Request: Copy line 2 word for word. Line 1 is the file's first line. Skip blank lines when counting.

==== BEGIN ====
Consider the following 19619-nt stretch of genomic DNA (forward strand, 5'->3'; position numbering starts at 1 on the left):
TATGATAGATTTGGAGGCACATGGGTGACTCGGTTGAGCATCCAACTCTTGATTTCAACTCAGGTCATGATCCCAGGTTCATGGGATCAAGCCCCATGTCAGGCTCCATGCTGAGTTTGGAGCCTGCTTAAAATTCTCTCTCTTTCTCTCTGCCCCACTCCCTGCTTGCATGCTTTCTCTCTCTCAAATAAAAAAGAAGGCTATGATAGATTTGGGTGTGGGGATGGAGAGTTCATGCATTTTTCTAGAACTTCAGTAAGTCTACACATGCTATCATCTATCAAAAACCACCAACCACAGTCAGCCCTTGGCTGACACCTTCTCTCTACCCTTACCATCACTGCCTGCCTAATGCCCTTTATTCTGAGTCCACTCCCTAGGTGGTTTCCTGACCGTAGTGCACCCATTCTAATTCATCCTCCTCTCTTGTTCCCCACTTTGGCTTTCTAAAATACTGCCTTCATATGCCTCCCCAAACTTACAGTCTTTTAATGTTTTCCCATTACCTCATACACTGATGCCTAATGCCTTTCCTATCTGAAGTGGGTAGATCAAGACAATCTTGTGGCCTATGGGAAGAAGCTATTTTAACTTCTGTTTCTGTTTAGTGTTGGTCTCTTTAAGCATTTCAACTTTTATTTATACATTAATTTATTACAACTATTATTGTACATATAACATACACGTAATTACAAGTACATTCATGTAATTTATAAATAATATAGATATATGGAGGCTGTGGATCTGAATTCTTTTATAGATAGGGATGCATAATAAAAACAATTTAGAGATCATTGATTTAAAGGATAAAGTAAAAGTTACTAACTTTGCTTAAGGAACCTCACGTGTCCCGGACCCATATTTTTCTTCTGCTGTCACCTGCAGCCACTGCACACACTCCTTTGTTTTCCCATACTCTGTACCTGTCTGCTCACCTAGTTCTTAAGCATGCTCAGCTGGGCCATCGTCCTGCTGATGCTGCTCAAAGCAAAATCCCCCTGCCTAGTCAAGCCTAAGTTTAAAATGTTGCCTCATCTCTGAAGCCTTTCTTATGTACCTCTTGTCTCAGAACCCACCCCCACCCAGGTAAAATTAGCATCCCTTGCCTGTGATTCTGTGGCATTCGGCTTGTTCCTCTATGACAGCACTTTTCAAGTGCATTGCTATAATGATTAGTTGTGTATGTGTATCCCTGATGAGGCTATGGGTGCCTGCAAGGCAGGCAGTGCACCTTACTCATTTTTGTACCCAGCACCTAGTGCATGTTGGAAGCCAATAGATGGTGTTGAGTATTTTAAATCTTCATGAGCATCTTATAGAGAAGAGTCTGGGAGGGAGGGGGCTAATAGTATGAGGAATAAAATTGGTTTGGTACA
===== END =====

TATGATAGATTTGGAGGCACATGGGTGACTCGGTTGAGCATCCAACTCTTGATTTCAACTCAGGTCATGATCCCAGGTTCATGGGATCAAGCCCCATGTCAGGCTCCATGCTGAGTTTGGAGCCTGCTTAAAATTCTCTCTCTTTCTCTCTGCCCCACTCCCTGCTTGCATGCTTTCTCTCTCTCAAATAAAAAAGAAGGCTATGATAGATTTGGGTGTGGGGATGGAGAGTTCATGCATTTTTCTAGAACTTCAGTAAGTCTACACATGCTATCATCTATCAAAAACCACCAACCACAGTCAGCCCTTGGCTGACACCTTCTCTCTACCCTTACCATCACTGCCTGCCTAATGCCCTTTATTCTGAGTCCACTCCCTAGGTGGTTTCCTGACCGTAGTGCACCCATTCTAATTCATCCTCCTCTCTTGTTCCCCACTTTGGCTTTCTAAAATACTGCCTTCATATGCCTCCCCAAACTTACAGTCTTTTAATGTTTTCCCATTACCTCATACACTGATGCCTAATGCCTTTCCTATCTGAAGTGGGTAGATCAAGACAATCTTGTGGCCTATGGGAAGAAGCTATTTTAACTTCTGTTTCTGTTTAGTGTTGGTCTCTTTAAGCATTTCAACTTTTATTTATACATTAATTTATTACAACTATTATTGTACATATAACATACACGTAATTACAAGTACATTCATGTAATTTATAAATAATATAGATATATGGAGGCTGTGGATCTGAATTCTTTTATAGATAGGGATGCATAATAAAAACAATTTAGAGATCATTGATTTAAAGGATAAAGTAAAAGTTACTAACTTTGCTTAAGGAACCTCACGTGTCCCGGACCCATATTTTTCTTCTGCTGTCACCTGCAGCCACTGCACACACTCCTTTGTTTTCCCATACTCTGTACCTGTCTGCTCACCTAGTTCTTAAGCATGCTCAGCTGGGCCATCGTCCTGCTGATGCTGCTCAAAGCAAAATCCCCCTGCCTAGTCAAGCCTAAGTTTAAAATGTTGCCTCATCTCTGAAGCCTTTCTTATGTACCTCTTGTCTCAGAACCCACCCCCACCCAGGTAAAATTAGCATCCCTTGCCTGTGATTCTGTGGCATTCGGCTTGTTCCTCTATGACAGCACTTTTCAAGTGCATTGCTATAATGATTAGTTGTGTATGTGTATCCCTGATGAGGCTATGGGTGCCTGCAAGGCAGGCAGTGCACCTTACTCATTTTTGTACCCAGCACCTAGTGCATGTTGGAAGCCAATAGATGGTGTTGAGTATTTTAAATCTTCATGAGCATCTTATAGAGAAGAGTCTGGGAGGGAGGGGGCTAATAGTATGAGGAATAAAATTGGTTTGGTACA